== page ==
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Tip: Understanding Rank

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When you do a search, you can sort the results bibliographically alphabetical or by “rank”. What is Rank?

Rank refers to the search engine’s “best guess” as to the relevance of the result to the search you specified. The exact method of ranking used varies a bit depending on the search. In its most basic level, when you specify a single search term, rank looks at the density of the matches for the word in the document, and how close to the beginning of the document they appear as a measure of importance to the paper’s topic. The documents with the most matches and where the term is deemed to have the most importance, have the highest “relevance” and are ranked first (presented first).

When you specify more than one term to appear anywhere in the article, the method is similar, but the search engine looks at how many of those terms appear, and how close together they appear, how close to the beginning of the document, and can even take into account the relative rarity of the search terms and their density in the retrieved file, where infrequent terms count more heavily than common terms.

To see a simple example of this, search for the words (not the phrase, so no quotes):

unconscious communications

Look at the density of matches in each document on the first page of the hits. Then go to the last page of matched documents, and observe the density of matches within the documents.

A more complex search illustrates this nicely with a single page and only 15 matches:

counter*tr* w/25 “liv* out” w/25 enact*

There are a lot of word forms and variants of the words (due to the * wildcards) above that can match, but the proximity (w/25) clause limits the potential for matching. What’s interesting here though is how easily you can see the match density decrease as you view down the short list.

The end result of selecting order by rank is that the search engine’s best “guess” as to which articles are more relevant appear higher on the list than less relevant articles.

For the complete list of tips, see PEP-Web Tips on the PEP-Web support page.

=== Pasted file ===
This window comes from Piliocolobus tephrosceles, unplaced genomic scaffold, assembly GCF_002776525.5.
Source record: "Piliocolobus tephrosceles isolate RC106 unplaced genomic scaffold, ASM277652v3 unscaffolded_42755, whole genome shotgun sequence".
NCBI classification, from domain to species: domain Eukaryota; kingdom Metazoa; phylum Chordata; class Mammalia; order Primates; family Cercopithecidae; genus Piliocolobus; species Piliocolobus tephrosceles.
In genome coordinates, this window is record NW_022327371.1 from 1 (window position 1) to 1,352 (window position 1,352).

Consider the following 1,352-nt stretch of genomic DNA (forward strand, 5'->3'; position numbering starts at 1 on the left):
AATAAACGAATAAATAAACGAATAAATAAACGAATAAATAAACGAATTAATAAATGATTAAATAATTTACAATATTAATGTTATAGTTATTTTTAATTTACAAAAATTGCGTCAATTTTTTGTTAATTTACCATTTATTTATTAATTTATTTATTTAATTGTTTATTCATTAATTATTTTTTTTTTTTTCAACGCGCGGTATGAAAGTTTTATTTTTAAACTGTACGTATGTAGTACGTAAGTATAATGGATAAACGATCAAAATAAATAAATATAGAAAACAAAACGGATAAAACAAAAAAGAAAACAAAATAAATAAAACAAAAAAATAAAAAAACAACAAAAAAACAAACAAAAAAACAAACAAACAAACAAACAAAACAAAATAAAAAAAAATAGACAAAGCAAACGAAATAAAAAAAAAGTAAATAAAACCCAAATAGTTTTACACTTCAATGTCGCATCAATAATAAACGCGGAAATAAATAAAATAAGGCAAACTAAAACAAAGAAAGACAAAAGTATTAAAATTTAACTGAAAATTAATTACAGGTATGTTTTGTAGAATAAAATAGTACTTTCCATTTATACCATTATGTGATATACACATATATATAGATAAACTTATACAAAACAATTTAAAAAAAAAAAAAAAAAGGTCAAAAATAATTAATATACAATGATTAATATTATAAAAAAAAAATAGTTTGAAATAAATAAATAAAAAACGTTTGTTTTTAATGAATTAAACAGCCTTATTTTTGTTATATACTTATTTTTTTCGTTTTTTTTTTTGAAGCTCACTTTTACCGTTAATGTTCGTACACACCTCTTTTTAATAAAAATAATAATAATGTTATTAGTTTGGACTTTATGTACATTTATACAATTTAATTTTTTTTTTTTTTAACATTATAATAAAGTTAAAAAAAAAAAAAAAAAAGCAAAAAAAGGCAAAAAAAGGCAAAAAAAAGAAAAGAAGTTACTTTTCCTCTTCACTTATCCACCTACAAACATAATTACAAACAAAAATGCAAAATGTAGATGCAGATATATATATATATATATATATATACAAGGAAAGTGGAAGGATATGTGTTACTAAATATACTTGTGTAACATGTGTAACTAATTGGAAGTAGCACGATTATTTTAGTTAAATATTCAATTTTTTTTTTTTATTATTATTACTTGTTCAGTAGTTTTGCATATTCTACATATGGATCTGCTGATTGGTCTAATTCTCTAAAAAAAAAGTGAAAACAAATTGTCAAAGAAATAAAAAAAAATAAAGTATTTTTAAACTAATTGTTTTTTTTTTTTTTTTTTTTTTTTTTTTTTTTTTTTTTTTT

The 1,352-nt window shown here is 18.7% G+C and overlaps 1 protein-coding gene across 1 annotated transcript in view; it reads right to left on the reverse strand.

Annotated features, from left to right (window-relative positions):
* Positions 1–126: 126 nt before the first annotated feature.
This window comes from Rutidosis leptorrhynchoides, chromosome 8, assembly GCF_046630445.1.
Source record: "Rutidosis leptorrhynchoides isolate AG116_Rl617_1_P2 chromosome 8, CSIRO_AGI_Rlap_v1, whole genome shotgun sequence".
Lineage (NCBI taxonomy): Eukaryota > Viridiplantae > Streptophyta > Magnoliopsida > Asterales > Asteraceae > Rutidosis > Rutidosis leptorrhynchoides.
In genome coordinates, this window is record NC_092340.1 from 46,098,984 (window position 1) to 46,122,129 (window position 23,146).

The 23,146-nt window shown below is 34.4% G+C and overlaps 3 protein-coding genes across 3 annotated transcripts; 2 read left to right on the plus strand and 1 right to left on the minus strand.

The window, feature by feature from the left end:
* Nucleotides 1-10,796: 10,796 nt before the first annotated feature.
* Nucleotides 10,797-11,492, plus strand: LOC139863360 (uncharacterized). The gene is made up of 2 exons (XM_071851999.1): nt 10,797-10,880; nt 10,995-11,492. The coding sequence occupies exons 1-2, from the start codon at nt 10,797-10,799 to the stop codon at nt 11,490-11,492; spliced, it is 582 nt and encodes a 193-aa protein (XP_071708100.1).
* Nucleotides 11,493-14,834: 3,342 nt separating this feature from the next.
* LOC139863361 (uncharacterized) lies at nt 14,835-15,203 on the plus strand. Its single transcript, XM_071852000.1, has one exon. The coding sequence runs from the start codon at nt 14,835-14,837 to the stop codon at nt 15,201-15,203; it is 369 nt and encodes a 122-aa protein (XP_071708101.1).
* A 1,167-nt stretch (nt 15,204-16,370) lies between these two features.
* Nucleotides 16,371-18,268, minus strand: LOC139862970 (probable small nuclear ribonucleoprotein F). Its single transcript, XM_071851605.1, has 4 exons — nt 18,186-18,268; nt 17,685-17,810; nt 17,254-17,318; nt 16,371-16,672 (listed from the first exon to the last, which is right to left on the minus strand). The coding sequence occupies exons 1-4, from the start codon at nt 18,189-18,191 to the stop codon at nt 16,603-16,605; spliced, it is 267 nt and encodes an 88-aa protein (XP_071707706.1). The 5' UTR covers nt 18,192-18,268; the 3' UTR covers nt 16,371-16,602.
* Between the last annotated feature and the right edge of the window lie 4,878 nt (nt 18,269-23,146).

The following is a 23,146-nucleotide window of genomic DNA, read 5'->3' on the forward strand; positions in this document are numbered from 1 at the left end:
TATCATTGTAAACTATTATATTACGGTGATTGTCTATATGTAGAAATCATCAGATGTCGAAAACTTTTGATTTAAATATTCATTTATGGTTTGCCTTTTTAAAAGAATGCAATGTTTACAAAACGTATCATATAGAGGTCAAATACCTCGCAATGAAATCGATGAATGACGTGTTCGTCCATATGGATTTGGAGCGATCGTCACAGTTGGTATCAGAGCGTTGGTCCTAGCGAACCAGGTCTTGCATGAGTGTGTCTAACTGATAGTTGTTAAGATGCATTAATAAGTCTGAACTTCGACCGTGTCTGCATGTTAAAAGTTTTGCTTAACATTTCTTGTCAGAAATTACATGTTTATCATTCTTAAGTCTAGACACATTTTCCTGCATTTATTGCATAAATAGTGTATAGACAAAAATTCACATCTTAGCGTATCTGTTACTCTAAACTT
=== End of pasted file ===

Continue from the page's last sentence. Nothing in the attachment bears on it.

Samuels, A. (1983). Heracles: An Heroic Figure of the Rapprochement Crisis. Int. R. Psycho-Anal., 10:366.

(1983). International Review of Psycho-Analysis, 10:366

Heracles: An Heroic Figure of the Rapprochement Crisis

Andrew Samuels


I hope you will permit some continuation of my debate with Dr Greenstadt about Heracles (Int. Review, 9:3, 9:4). I am grateful for his substantial response to my brief comment.

There are two main problems. First, there is a muddle in Dr Greenstadt's use of the word 'development'. In his original paper (Int. Review, 9:1) Dr Greenstadt refers within a few lines to 'Mahler's developmental psychoanalytic ego psychology' and then to the 'developmental process' of myths (p. 2). If he means by the latter that myths undergo a process of elaboration and refinement over time, then few would disagree. But I fear that Dr Greenstadt means something other than that, which brings me to the second problem.

He has anthropomorphized Heracles, is looking at him as he would a person, which obviates the need for and function of such representations. This is imaginative but the experience of analytical psychology is that it is unsound.

In analytical psychology the mythic or divine figure functions as an image of, or metaphor for a pattern of emotional behaviour and not of a person. The hero represents a phase of ego development connected to separation from the mother, characterized by violent conflict with a maternal monster/dragon, or similar opponent. Rapprochement may be said to take place via the counterbalancing presence in the heroic mythologem of a feminine element (the princess or treasure that is the object of the heroic quest).

In terms of the actual development of the person, failure to achieve rapprochement by this 'secondary feminization' following separation produces a suspiciously assertive 'heroic' masculinity with little capacity to relate; a paranoid-schizoid style of ego functioning.

Dr Greenstadt then introduces 'archetype'. His remarks require more than a brief letter in reply. But Jung and post-Jungian analytical psychologists have repeatedly emphasized the relation of archetypes to instinct, and that they are structures and not contents of the psyche. Thus we refer to Heracles as an archetypal figure, or archetypal motif, or archetypal image—meaning that he is a representative version of an essentially irrepresentable structure.


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